PS - IPA is style of English origin. What makes an IPA English-style is English ingredients and an emphasis toward early hop additions (60+ minutes). American IPA's typically use American ingredients and, although well bittered early on, have more emphasis on hop flavor and aroma from later additions.

CHEERS!

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Old 10-13-2010, 11:58 PM   #4
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Quote:
Originally Posted by headfullahops View Post
A few thoughts for ya...

1. Is there a reason why you are using a combination of DME and LME, other than that you have both hanging around on the shelf? I would suggest that, if you are buying your extract for each batch rather than using some you may have hanging around, you could use 6Lb DME or 7Lb LME just to simplify things.

2. The reason Victory and some other malts must be mashed is because the starches in the grain are too complex to be fermented, so they must be broken down by enzymes into fermentable sugars (mashed). If you are planning on steeping your grains in a bag in your kettle, you could keep the Victory malt in, drop a pound of extract, and mini-mash your grains with 1.5Lb of 2-row base malt (or something English like Maris Otter) at 152˚-154˚ for 45 minutes or so. Although, I don't know that the character of Victory malts something that is make-or-break for an English (or American) IPA. It might be more "true to style" without it.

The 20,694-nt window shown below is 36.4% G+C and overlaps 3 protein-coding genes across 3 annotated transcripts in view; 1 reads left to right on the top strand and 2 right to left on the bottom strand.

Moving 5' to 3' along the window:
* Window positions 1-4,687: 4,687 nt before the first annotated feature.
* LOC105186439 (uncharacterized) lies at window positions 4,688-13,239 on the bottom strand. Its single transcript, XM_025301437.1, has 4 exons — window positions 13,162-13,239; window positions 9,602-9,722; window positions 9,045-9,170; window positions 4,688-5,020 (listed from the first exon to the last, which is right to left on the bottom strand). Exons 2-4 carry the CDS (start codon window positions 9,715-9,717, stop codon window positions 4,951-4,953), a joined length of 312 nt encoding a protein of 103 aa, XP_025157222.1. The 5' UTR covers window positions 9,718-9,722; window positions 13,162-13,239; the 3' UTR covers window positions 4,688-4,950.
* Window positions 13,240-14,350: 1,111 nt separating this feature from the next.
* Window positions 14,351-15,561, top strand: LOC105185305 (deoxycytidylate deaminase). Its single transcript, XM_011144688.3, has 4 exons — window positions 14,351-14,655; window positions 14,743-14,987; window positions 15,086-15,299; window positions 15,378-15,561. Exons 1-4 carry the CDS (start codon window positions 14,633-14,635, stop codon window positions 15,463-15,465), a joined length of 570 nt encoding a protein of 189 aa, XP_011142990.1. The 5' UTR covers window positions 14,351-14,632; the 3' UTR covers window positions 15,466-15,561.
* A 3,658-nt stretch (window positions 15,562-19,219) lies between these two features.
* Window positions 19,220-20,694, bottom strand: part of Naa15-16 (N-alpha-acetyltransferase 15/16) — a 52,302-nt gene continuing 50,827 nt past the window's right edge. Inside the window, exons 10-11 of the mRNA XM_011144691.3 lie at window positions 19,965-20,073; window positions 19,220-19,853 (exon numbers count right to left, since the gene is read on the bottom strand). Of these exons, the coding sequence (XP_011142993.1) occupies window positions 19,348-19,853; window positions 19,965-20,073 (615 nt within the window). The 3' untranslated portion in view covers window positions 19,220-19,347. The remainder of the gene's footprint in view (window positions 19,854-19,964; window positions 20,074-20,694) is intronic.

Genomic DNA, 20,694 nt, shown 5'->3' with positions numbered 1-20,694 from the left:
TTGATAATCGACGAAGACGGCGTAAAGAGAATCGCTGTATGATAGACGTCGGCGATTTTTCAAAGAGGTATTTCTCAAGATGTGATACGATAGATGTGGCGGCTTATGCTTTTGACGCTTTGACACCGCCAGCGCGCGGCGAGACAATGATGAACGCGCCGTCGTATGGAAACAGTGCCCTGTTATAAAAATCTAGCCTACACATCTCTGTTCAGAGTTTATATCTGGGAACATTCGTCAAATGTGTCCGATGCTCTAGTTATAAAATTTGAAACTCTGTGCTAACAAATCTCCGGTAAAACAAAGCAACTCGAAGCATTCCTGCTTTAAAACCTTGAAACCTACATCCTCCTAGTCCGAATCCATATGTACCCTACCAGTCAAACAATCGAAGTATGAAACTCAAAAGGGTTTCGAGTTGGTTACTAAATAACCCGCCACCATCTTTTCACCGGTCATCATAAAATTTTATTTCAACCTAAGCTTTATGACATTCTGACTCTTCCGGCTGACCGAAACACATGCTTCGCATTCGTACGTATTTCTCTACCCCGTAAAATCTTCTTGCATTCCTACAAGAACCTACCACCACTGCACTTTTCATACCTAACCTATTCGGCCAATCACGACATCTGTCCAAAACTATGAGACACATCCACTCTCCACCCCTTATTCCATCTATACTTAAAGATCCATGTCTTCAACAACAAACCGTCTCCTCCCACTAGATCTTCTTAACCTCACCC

3. London Ale III yeast is a lower attenuating strain meaning that it ferments a relatively lesser percentage of sugars in the wort. This will make your brew end up relatively sweeter and fuller bodied. If that's what you're after, go for it. If not (and most English-style IPA's I've tasted are not), try a yeast with a higher attenuation percentage like 1098 British Ale or 1335 British Ale II.

PS - IPA is style of English origin. What makes an IPA English-style is English ingredients and an emphasis toward early hop additions (60+ minutes). American IPA's typically use American ingredients and, although well bittered early on, have more emphasis on hop flavor and aroma from later additions.

CHEERS!
Thanks for the input.
1. I would use all DME but I have left over LME from my first batch
2. That is helpful. According to BJCP the malt character should be somewhat bisquity, which is why I added the Victory malt.
3. Also very helpful


I know the history of IPA and I now feel like an idiot for not realizing that of course there would be an English style IPA (I suppose that would actually be a redundant term than?) I guess being in Seattle I am so inundated with American style IPA that I began to think that was what truly defined the style.

Would you say I am using to much aroma hops then?
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Old 10-14-2010, 12:07 AM   #5
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I think your hop additions are fine. Using English hops is probably more important than when you throw 'em in.